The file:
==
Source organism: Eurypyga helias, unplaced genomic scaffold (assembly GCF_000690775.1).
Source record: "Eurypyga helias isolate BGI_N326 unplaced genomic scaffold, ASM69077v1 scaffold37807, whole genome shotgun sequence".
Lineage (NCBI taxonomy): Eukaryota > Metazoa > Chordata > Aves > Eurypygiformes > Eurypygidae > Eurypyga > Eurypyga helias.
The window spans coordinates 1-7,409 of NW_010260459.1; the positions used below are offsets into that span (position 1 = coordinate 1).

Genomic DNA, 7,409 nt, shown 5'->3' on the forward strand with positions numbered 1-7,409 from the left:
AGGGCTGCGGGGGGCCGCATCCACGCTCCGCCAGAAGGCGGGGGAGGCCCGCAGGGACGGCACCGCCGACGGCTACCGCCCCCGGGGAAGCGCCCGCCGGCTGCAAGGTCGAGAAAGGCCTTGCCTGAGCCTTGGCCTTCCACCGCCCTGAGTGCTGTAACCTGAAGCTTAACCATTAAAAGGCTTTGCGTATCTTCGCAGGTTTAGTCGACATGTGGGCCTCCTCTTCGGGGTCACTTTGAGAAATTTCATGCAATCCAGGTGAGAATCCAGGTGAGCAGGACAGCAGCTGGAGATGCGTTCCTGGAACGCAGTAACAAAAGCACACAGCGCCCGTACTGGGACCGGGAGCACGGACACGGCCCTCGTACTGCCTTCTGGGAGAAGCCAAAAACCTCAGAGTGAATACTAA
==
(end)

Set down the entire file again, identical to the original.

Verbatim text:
Source organism: Eurypyga helias, unplaced genomic scaffold (assembly GCF_000690775.1).
Source record: "Eurypyga helias isolate BGI_N326 unplaced genomic scaffold, ASM69077v1 scaffold37807, whole genome shotgun sequence".
Lineage (NCBI taxonomy): Eukaryota > Metazoa > Chordata > Aves > Eurypygiformes > Eurypygidae > Eurypyga > Eurypyga helias.
The window spans coordinates 1-7,409 of NW_010260459.1; the positions used below are offsets into that span (position 1 = coordinate 1).

Genomic DNA, 7,409 nt, shown 5'->3' on the forward strand with positions numbered 1-7,409 from the left:
AGGGCTGCGGGGGGCCGCATCCACGCTCCGCCAGAAGGCGGGGGAGGCCCGCAGGGACGGCACCGCCGACGGCTACCGCCCCCGGGGAAGCGCCCGCCGGCTGCAAGGTCGAGAAAGGCCTTGCCTGAGCCTTGGCCTTCCACCGCCCTGAGTGCTGTAACCTGAAGCTTAACCATTAAAAGGCTTTGCGTATCTTCGCAGGTTTAGTCGACATGTGGGCCTCCTCTTCGGGGTCACTTTGAGAAATTTCATGCAATCCAGGTGAGAATCCAGGTGAGCAGGACAGCAGCTGGAGATGCGTTCCTGGAACGCAGTAACAAAAGCACACAGCGCCCGTACTGGGACCGGGAGCACGGACACGGCCCTCGTACTGCCTTCTGGGAGAAGCCAAAAACCTCAGAGTGAATACTAA